As for Spector after the Beatles…

All the news was about his eccentricities. People would talk about him, you’d read he was going to produce some star’s album, but then it wouldn’t happen. He worked with the Ramones, but I never cottoned to “End of the Century,” I vastly preferred what came earlier, “Rocket to Russia” and “Road to Ruin.” As for Leonard Cohen’s “Death of a Ladies Man”…if you read the rock press, this was a story, you were aware of it, and I purchased the album, but it was a stiff, never mind the fact that Leonard Cohen’s recording success had really taken place in the sixties, with his first two albums, it was only when Cohen went back on tour in the twenty first century that he was universally lauded.

So, from the seventies on, most of the stories about Phil Spector were about his eccentricities. How he controlled his wife Ronnie, his guns, he was around, but he never seemed to work.

And then came the death of Lana Clarkson in 2003. Anybody who followed Spector was not surprised, they’d been fearing something like this would happen. But in a castle atop a mountain in Alhambra? That’s like hearing a hedge fund king lives in Yonkers. And then came the ridiculous wigs in court and Phil’s ultimate conviction and he faded away, you rarely read about him, and now he’s dead.

Covid-19. Everyone ignores it until it affects them. 81 is a full ride, but Phil still had runway, he was a human being, however insane. And he was insane. But if you’re rich you have enablers. You get a pass. Phil got so many passes that he ended up shooting Clarkson and going to jail for the rest of his life.

Now never underestimate the influence, the footprint of Phil’s wall of sound productions. They ruled. Sure, Phil had help from others, like Larry Levine and Lester Sill, but Phil had a vision, and he was able to lay it down on tape, and he influenced and started so many others, even Sonny Bono.

But Phil Spector worked with the Beatles.

Most notably, Phil produced George Harrison’s “All Things Must Pass.” That boxed set was the biggest of the Beatle solo debuts. And it came out for Christmas, it was everywhere. George never had such big success again. And listening to subsequent albums, you can hear what Phil added, the new records were stripped of so much steel wool, and then time went by and George and his solo work were relegated to secondary status, at least amongst Beatles. Unfortunately, George died. And those who lived through his heyday remember him, but the music does not permeate the airwaves of today like that of McCartney.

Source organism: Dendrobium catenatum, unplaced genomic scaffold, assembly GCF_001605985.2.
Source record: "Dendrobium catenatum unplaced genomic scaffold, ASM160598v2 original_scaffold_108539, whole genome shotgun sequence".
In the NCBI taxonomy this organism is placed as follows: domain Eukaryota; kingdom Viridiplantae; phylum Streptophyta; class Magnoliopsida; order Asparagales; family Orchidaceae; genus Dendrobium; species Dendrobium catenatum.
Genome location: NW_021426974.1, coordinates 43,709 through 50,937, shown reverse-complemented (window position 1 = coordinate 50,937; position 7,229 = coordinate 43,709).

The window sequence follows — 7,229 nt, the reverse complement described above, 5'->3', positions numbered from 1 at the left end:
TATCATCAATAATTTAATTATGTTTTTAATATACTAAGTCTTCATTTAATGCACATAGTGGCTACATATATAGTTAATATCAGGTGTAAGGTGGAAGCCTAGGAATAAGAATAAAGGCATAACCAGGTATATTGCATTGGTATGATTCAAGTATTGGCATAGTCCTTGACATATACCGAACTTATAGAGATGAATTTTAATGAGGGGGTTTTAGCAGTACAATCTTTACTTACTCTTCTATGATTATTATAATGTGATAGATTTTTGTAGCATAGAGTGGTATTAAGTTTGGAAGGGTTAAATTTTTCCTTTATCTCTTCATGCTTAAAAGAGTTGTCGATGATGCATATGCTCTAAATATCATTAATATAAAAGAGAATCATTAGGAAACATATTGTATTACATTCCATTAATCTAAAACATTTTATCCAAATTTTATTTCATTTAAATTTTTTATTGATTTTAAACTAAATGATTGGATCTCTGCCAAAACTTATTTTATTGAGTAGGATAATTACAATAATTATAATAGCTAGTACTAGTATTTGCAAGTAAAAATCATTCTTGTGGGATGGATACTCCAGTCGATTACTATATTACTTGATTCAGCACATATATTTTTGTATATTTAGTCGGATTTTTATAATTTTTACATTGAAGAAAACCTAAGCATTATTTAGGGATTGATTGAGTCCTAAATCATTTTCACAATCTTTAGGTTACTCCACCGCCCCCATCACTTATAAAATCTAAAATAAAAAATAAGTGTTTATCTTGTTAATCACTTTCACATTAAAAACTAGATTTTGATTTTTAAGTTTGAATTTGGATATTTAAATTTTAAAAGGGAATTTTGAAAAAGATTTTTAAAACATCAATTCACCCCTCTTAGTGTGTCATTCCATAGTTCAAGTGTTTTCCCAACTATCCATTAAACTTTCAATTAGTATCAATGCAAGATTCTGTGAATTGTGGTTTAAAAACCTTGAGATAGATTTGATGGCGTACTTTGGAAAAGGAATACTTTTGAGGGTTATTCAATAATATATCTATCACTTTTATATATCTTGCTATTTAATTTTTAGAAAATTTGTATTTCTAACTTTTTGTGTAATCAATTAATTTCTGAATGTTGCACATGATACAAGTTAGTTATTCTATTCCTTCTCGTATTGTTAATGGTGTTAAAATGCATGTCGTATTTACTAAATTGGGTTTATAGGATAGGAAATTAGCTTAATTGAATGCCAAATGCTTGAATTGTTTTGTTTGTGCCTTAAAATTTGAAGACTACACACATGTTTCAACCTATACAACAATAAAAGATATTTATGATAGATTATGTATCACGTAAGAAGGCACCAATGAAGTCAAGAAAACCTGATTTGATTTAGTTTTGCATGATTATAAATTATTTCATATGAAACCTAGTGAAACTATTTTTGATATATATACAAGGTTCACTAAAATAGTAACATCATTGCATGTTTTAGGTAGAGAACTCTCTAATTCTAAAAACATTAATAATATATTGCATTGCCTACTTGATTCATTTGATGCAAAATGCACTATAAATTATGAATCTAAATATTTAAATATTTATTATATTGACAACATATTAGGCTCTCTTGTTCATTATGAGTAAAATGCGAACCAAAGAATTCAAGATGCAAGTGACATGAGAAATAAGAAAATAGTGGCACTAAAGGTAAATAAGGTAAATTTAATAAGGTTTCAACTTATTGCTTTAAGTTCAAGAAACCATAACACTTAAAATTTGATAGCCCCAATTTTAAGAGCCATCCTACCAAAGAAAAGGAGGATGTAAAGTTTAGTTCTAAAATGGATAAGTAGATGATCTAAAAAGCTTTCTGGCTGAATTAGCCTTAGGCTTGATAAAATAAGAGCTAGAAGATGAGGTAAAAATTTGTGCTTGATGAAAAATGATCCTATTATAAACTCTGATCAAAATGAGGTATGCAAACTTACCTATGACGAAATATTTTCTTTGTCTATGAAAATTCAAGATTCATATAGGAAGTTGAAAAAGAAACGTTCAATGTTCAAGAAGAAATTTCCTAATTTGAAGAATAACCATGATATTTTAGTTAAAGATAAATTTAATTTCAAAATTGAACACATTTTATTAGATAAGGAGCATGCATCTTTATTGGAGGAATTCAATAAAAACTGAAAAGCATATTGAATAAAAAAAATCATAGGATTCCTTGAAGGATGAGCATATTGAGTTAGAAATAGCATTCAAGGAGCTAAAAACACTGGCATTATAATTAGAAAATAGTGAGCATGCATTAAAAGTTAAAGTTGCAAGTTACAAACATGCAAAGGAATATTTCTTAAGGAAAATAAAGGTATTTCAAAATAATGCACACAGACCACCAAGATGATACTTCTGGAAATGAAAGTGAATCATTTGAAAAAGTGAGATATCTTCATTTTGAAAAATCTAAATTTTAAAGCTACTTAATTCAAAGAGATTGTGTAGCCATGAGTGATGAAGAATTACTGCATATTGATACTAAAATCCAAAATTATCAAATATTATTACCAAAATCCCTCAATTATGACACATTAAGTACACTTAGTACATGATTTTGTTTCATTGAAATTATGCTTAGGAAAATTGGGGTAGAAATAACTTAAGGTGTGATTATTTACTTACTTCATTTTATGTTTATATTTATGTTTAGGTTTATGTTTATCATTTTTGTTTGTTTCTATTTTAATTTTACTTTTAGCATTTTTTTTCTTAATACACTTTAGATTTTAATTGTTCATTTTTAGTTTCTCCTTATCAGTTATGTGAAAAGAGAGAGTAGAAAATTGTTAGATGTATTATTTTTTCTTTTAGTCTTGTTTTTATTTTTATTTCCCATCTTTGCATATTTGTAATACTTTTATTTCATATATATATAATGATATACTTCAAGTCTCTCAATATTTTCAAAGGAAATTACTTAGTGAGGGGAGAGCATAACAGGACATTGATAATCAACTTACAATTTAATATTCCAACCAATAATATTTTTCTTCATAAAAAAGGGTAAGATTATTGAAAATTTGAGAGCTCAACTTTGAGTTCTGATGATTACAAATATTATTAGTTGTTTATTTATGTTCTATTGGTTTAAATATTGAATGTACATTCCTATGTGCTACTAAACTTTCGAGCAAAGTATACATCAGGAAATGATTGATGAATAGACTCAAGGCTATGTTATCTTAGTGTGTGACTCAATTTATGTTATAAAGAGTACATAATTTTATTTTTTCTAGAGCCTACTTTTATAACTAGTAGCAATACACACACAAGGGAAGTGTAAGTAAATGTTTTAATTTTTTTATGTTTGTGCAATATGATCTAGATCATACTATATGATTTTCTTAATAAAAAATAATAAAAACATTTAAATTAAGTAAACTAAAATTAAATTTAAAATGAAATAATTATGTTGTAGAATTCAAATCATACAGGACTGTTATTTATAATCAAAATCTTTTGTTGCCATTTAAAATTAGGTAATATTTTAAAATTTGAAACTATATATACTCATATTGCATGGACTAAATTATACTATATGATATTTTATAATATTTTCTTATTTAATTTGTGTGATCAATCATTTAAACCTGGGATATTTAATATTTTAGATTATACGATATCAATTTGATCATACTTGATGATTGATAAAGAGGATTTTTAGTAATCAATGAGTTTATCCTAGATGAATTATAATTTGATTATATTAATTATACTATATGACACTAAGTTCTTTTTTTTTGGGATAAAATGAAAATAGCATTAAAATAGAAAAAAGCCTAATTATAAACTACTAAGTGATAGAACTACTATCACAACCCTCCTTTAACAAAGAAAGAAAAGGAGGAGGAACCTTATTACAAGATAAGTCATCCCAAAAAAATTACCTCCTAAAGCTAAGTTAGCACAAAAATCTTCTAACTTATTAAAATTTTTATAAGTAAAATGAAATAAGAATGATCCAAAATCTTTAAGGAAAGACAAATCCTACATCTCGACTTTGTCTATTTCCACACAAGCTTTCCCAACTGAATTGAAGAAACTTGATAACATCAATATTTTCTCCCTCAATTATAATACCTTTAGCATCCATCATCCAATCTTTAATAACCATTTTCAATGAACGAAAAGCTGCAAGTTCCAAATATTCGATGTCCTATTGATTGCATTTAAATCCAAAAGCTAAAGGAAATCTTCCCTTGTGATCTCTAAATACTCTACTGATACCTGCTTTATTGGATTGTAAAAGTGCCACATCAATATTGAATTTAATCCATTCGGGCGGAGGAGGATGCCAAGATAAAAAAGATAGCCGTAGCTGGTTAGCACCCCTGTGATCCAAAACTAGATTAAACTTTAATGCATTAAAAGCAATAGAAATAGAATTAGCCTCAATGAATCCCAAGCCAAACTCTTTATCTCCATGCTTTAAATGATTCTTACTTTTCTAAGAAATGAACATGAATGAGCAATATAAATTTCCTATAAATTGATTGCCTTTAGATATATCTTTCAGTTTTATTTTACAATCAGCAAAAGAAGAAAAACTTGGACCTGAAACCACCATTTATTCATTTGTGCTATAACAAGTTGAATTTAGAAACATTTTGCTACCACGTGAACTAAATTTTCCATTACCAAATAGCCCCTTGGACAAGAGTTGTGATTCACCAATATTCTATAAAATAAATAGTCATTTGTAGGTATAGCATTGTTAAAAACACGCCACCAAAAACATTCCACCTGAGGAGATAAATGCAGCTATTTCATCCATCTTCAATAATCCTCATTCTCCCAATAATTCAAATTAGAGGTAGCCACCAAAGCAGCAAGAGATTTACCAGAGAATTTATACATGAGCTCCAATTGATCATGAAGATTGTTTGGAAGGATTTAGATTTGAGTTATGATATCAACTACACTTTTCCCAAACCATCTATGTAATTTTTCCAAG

And Ringo is still alive and recording.

As for John Lennon…

He did his greatest work with Phil Spector.

Only in retrospect has John Lennon’s true first solo album, “Plastic Ono Band,” ascended into the pantheon. A ripping up of the soul, a dissection of his insides, stark and immediate, there were no obvious hit singles, so there was no AM airplay in an era where that radio band still dominated. Not that the tracks on “Plastic Ono Band” were radio-friendly, but “Working Class Hero” is still as relevant today. Never mind “Mother” and “God.” Lennon didn’t care about his past, his career, he was unafraid of risking, and Spector helped get his feelings and sound down on wax. Mostly unfettered. Phil didn’t dominate John’s sound, didn’t turn him into another act that could have been signed to Philles Records.

By time he got to “Mind Games,” Lennon had jettisoned Spector, just as George Harrison had done previously. But, Spector did produce John’s second solo album, containing Lennon’s signature song, “Imagine.” In addition to the title track, there was the indelible “Jealous Guy,” which I believe was made better by Spector, and “Gimme Some Truth” and “How Do You Sleep?” Spector shined on “Imagine,” even though I think he overdid it with the single, it veered on the schmaltziness of “The Long and Winding Road,” it always seemed too obvious to me.

But for me, the apotheosis, the peak of Spector’s work with Lennon, came with the initial single, Spector’s debut with John, “Instant Karma.”

Now “Give Peace a Chance” was Lennon’s first solo single, and a radio success, the song became ubiquitous, we need an anthem like that in today’s troubled times. But the follow-up was a true killer, “Cold Turkey,” with Eric Clapton’s stinging guitar, but it failed on the charts in the U.S., only making it to number 30.

But then came the aforementioned “Instant Karma.”